“Learn Hangeul without buying other books!”
“Secrets of Reading Korean Handwriting”
“300 writing samples from Native Koreans”
TTMIK shouldn’t be an unfamiliar name to any (serious) Korean learner and amongst their many published books, this book called Hangeul Master is focused on Hangeul, the Korean writing system. You may have heard many claims that Hangeul is a relatively easy writing system to learn; googling online tutorials will bring you to articles claiming that you can learn it in an hour, a day, two days etc.
Then why spend money on a book to teach you Hangeul?!
That might be the question on your mind. While I agree that Hangeul is not difficult to pick up, whether to buy a textbook dedicated to teaching you the writing system would depend on
- 1. How well they teach it (audio focused? Romanisation? Linguistic terms? Layman terms?)
- 2. Any vocabulary or phrases taught together with the writing system
- 3. Bonus materials (the differentiating factors)
Systematic teaching of Hangeul
You don’t need a teacher to teach Hangeul provided that you have access to a decent book/materials and AUDIO. The way Hangeul is taught here is pretty systematic and I love how the book is graphic focused. The audio-visual aids help a lot. Listen to the free mp3 files and then looking at the calligraphy-style graphics would make self-learning a lot more fun. There’s something for everybody: IPA, comparison to English sounds, mp3 audio, stroke order, practice space. Personally I believe in learning by ear so the comparison to English sounds don’t work for me.
Simple MCQ, fill in the blank exercises are available at intervals to test your understanding (answers provided).
Simple vocabulary are introduced with big graphics. Don’t they remind you fondly of kids books? 😀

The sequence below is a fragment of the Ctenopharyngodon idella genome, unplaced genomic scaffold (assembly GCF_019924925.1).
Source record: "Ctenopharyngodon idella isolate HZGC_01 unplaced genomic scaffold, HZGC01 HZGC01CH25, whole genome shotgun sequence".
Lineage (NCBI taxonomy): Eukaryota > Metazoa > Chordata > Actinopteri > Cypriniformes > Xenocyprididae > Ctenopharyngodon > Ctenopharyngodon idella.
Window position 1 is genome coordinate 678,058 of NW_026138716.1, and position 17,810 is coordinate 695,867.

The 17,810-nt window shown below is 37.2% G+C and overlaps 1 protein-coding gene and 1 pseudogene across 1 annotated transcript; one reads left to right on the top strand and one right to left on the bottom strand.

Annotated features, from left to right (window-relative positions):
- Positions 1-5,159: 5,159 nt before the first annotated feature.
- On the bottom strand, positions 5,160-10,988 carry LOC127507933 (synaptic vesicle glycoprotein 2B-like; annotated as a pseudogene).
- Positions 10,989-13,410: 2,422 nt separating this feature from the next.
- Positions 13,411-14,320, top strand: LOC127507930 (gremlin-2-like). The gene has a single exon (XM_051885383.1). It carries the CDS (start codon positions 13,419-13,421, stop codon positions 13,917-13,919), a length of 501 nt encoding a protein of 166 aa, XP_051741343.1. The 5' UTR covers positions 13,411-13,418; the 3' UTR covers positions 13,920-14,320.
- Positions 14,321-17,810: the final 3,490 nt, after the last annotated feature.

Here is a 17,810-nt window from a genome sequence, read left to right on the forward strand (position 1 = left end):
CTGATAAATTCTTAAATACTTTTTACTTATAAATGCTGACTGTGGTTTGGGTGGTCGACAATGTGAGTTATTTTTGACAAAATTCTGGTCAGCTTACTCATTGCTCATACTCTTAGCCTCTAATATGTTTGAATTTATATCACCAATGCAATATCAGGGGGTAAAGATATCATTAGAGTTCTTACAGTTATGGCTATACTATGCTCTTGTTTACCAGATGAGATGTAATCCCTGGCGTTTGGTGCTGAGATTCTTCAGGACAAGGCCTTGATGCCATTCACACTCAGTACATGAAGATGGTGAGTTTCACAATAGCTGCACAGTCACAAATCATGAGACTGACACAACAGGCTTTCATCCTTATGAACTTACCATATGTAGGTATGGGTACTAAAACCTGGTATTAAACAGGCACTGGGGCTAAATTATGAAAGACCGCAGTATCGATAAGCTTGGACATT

The main reason why I love this book:
The introduction of Korean Handwriting
To be honest, there is kind of a standard way to teach Hangeul and thus most decent books won’t vary too much. So the fact that this book focuses on actual handwriting is a bonus! Reading typed Hangeul may be easy, but when you see how native speakers write, it’s a whole new world. Although having learnt Korean for 8 years and counting, I don’t get much exposure to native handwriting and hence even till now there are times when I can’t decipher my colleagues’ handwriting. 😡
This book introduces you to the “common” handwriting styles, and they are really just a good to know. NO NEED to stress over copying the style or making sure that you remember every stroke style. As long as you can write legibly, it’s good enough. I love how they introduce the handwriting in conjunction with vocabulary and phrases. Suddenly it’s not just about the writing system, but rather learning new words that you can use next time. By shifting the focus to the writing, it makes learning new words less daunting and you might be less tempted to go for rote learning.
Some simple phrases are also introduced and you can practice in the space provided!
At regular intervals, you get “Time-out” sections where you learn more about the language and some cultural tidbits. Always a plus in my book! A beginner book should always cultivate interest in the language, not just teach the language.
Even as a Korean learner of 8 years, there are some stuff that I learnt from the book! One would be on the history of Hangeul, presented in a neat timeline (: I love the graphics in the book. It’s very visual-based, and you would never feel bored working through it.
All in all, I would recommend this to beginner learners! If you have a friend who is keen on picking up the language, it’s a great gift too! The book is not your usual A4 size, and it just looks like a fun book to work through the moment you pick it up from the shelves!
What I like:
- – Clear, structured way of teaching Hangeul
- – Graphic-focused
- – Introduction of native speakers’ handwriting
- – Bonus materials
- – Teaches phrases and words (more than just Hangeul)
To be improved:
– Would be fun to introduce Korean computer fonts!